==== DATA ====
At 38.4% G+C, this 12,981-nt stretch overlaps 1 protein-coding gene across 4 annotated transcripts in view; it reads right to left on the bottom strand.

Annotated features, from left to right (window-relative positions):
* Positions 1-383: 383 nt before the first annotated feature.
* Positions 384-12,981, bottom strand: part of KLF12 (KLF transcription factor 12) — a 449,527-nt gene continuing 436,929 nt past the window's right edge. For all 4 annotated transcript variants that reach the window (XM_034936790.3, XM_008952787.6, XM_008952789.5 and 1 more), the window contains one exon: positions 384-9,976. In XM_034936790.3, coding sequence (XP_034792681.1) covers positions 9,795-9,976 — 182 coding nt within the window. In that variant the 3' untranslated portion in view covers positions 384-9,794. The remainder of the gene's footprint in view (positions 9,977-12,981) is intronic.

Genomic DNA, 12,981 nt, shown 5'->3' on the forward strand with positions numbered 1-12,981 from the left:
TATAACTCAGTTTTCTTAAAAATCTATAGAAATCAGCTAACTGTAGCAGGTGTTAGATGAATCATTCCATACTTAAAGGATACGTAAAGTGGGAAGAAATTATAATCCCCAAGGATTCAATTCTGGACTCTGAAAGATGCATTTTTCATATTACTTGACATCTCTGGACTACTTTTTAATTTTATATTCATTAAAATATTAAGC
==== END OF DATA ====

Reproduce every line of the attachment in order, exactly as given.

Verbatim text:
At 38.4% G+C, this 12,981-nt stretch overlaps 1 protein-coding gene across 4 annotated transcripts in view; it reads right to left on the bottom strand.

Annotated features, from left to right (window-relative positions):
* Positions 1-383: 383 nt before the first annotated feature.
* Positions 384-12,981, bottom strand: part of KLF12 (KLF transcription factor 12) — a 449,527-nt gene continuing 436,929 nt past the window's right edge. For all 4 annotated transcript variants that reach the window (XM_034936790.3, XM_008952787.6, XM_008952789.5 and 1 more), the window contains one exon: positions 384-9,976. In XM_034936790.3, coding sequence (XP_034792681.1) covers positions 9,795-9,976 — 182 coding nt within the window. In that variant the 3' untranslated portion in view covers positions 384-9,794. The remainder of the gene's footprint in view (positions 9,977-12,981) is intronic.

Genomic DNA, 12,981 nt, shown 5'->3' on the forward strand with positions numbered 1-12,981 from the left:
TATAACTCAGTTTTCTTAAAAATCTATAGAAATCAGCTAACTGTAGCAGGTGTTAGATGAATCATTCCATACTTAAAGGATACGTAAAGTGGGAAGAAATTATAATCCCCAAGGATTCAATTCTGGACTCTGAAAGATGCATTTTTCATATTACTTGACATCTCTGGACTACTTTTTAATTTTATATTCATTAAAATATTAAGC